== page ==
We all know that there are 2 sides to the brain, the left and right. When 1 part of the body such as the hand or foot crosses over this mid-line to the other side of the body, the brain also starts to cross-connect. These new brain connections help the two sides of the brain to work and to organize together. When babies are little they will use their right hand on the right side of their body and their left hand on the left side. Soon they can organize their brains and coordinate their bodies to explore moving and crawling. Crawling involves crossing the midline as a hand moves on one side but the knee moves on the other side. That takes lots of brain power and cross connecting. Parents and caregivers can help kids of all ages develop this skill. With babies we can move their arms for them as we dress them, change them and play. With toddlers we can show them how to cross their arms to give themselves a bear hug and how to sit criss-cross applesauce. For older kids we can play clapping games. Of course, crawling and running are two movement activities that help kids develop their thinking so kids need time and space to move. They can do that all by themselves; we only have to reorganize the house and yard so there’s safe spaces for them to move and try not to get tired out just watching them!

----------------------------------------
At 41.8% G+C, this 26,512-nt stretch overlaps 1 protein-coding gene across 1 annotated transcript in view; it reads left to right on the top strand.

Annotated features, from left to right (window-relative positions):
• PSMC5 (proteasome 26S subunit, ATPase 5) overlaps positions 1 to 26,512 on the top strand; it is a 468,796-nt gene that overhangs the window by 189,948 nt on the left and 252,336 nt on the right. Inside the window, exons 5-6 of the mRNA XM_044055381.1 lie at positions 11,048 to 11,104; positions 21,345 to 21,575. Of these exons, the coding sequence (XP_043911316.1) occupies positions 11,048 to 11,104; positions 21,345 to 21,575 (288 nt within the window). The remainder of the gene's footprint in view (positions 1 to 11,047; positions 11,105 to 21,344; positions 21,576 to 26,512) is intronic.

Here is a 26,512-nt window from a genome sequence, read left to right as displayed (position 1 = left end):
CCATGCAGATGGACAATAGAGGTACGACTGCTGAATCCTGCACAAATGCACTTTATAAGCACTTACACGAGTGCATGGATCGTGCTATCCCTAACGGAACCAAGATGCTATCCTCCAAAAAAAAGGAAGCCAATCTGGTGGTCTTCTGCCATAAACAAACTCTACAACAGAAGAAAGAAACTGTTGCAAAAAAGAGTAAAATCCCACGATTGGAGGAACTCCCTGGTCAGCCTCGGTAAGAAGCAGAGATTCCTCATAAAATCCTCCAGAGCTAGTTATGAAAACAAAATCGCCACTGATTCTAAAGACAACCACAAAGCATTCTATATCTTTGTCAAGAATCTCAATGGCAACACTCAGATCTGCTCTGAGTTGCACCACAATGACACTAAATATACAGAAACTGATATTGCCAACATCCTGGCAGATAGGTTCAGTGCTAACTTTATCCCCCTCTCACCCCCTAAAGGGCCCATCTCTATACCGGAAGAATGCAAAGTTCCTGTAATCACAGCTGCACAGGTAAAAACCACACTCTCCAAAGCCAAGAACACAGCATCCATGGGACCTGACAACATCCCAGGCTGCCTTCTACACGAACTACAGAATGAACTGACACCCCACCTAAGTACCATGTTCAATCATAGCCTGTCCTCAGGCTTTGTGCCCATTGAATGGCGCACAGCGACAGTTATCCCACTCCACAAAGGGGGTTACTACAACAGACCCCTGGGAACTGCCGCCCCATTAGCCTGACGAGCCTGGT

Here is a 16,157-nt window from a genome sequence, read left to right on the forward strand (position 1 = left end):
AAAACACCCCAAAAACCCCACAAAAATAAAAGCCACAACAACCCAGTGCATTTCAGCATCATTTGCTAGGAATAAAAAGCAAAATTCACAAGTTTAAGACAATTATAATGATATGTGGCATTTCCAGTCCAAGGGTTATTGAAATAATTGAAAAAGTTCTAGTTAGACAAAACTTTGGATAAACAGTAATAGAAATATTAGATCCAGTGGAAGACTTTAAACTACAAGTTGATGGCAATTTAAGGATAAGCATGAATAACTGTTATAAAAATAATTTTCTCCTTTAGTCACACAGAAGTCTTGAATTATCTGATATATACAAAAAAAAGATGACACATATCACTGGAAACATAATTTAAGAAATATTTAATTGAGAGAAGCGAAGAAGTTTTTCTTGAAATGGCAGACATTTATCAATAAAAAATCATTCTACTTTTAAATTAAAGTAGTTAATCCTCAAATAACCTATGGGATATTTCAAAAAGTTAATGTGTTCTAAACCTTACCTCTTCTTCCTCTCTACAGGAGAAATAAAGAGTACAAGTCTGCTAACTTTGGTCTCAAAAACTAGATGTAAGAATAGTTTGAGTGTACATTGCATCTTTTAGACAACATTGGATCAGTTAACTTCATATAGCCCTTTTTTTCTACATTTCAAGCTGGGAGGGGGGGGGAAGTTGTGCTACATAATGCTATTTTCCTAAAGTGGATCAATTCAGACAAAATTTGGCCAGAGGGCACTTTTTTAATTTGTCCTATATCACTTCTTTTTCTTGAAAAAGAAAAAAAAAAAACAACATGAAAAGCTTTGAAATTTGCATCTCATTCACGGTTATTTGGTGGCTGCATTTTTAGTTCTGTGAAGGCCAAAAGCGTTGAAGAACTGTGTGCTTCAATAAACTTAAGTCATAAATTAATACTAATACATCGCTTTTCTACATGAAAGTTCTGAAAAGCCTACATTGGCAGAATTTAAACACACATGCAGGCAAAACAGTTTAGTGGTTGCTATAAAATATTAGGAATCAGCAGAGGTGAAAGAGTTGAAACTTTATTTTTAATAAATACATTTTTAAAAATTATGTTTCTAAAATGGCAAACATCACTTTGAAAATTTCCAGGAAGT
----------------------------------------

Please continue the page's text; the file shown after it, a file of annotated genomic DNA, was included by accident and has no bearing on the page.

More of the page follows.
Have a great first day of spring. What brain-body activities can you and your child do today that cross the Equator…er mid-line?
Any season has fun activities for kids and kindergarten readiness but spring seems especially appropriate. After all, it’s the season for new growth. And speaking of new, lots of baby animals are born in the spring. Kids seem fascinated with baby animals, even just in pictures. One of my favorite spring songs is all about … Continue reading Kindergarten Readiness – Spring Fun & Learning Activities #2→